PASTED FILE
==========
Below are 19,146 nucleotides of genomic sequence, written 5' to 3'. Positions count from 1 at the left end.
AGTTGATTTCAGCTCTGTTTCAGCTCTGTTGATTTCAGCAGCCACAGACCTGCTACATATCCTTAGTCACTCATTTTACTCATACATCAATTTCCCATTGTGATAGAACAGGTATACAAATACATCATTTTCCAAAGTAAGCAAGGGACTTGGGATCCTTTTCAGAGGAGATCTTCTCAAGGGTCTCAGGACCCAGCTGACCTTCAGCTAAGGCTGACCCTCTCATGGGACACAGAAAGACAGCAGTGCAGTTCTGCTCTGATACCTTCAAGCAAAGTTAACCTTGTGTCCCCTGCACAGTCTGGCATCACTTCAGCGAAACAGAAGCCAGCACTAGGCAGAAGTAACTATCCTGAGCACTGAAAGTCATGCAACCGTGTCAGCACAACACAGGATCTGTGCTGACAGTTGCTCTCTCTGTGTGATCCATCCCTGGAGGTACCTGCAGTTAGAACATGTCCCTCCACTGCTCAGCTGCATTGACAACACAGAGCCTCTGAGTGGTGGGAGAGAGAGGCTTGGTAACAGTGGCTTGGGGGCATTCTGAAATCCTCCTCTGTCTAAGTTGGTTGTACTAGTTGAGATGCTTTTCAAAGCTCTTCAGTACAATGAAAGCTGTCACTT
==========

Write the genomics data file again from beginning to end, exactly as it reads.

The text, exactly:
Below are 19,146 nucleotides of genomic sequence, written 5' to 3'. Positions count from 1 at the left end.
AGTTGATTTCAGCTCTGTTTCAGCTCTGTTGATTTCAGCAGCCACAGACCTGCTACATATCCTTAGTCACTCATTTTACTCATACATCAATTTCCCATTGTGATAGAACAGGTATACAAATACATCATTTTCCAAAGTAAGCAAGGGACTTGGGATCCTTTTCAGAGGAGATCTTCTCAAGGGTCTCAGGACCCAGCTGACCTTCAGCTAAGGCTGACCCTCTCATGGGACACAGAAAGACAGCAGTGCAGTTCTGCTCTGATACCTTCAAGCAAAGTTAACCTTGTGTCCCCTGCACAGTCTGGCATCACTTCAGCGAAACAGAAGCCAGCACTAGGCAGAAGTAACTATCCTGAGCACTGAAAGTCATGCAACCGTGTCAGCACAACACAGGATCTGTGCTGACAGTTGCTCTCTCTGTGTGATCCATCCCTGGAGGTACCTGCAGTTAGAACATGTCCCTCCACTGCTCAGCTGCATTGACAACACAGAGCCTCTGAGTGGTGGGAGAGAGAGGCTTGGTAACAGTGGCTTGGGGGCATTCTGAAATCCTCCTCTGTCTAAGTTGGTTGTACTAGTTGAGATGCTTTTCAAAGCTCTTCAGTACAATGAAAGCTGTCACTT